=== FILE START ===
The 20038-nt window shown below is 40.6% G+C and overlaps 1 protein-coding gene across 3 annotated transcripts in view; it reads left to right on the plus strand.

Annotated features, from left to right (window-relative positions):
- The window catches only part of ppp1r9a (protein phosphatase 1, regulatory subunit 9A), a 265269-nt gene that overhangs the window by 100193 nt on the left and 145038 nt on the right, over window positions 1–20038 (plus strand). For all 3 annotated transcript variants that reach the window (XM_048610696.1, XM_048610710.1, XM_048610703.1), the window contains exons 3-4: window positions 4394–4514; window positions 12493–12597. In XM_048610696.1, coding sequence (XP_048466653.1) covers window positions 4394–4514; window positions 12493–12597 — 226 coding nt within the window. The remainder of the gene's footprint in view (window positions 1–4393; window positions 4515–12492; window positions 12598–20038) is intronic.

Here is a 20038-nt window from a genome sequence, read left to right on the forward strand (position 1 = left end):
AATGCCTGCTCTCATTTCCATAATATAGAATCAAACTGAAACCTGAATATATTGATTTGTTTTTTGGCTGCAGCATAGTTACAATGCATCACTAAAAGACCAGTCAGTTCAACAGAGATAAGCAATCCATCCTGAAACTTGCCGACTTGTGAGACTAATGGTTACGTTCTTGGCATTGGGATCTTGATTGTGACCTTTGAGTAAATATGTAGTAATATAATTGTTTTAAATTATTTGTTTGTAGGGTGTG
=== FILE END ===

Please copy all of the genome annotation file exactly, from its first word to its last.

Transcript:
The 20038-nt window shown below is 40.6% G+C and overlaps 1 protein-coding gene across 3 annotated transcripts in view; it reads left to right on the plus strand.

Annotated features, from left to right (window-relative positions):
- The window catches only part of ppp1r9a (protein phosphatase 1, regulatory subunit 9A), a 265269-nt gene that overhangs the window by 100193 nt on the left and 145038 nt on the right, over window positions 1–20038 (plus strand). For all 3 annotated transcript variants that reach the window (XM_048610696.1, XM_048610710.1, XM_048610703.1), the window contains exons 3-4: window positions 4394–4514; window positions 12493–12597. In XM_048610696.1, coding sequence (XP_048466653.1) covers window positions 4394–4514; window positions 12493–12597 — 226 coding nt within the window. The remainder of the gene's footprint in view (window positions 1–4393; window positions 4515–12492; window positions 12598–20038) is intronic.

Here is a 20038-nt window from a genome sequence, read left to right on the forward strand (position 1 = left end):
AATGCCTGCTCTCATTTCCATAATATAGAATCAAACTGAAACCTGAATATATTGATTTGTTTTTTGGCTGCAGCATAGTTACAATGCATCACTAAAAGACCAGTCAGTTCAACAGAGATAAGCAATCCATCCTGAAACTTGCCGACTTGTGAGACTAATGGTTACGTTCTTGGCATTGGGATCTTGATTGTGACCTTTGAGTAAATATGTAGTAATATAATTGTTTTAAATTATTTGTTTGTAGGGTGTG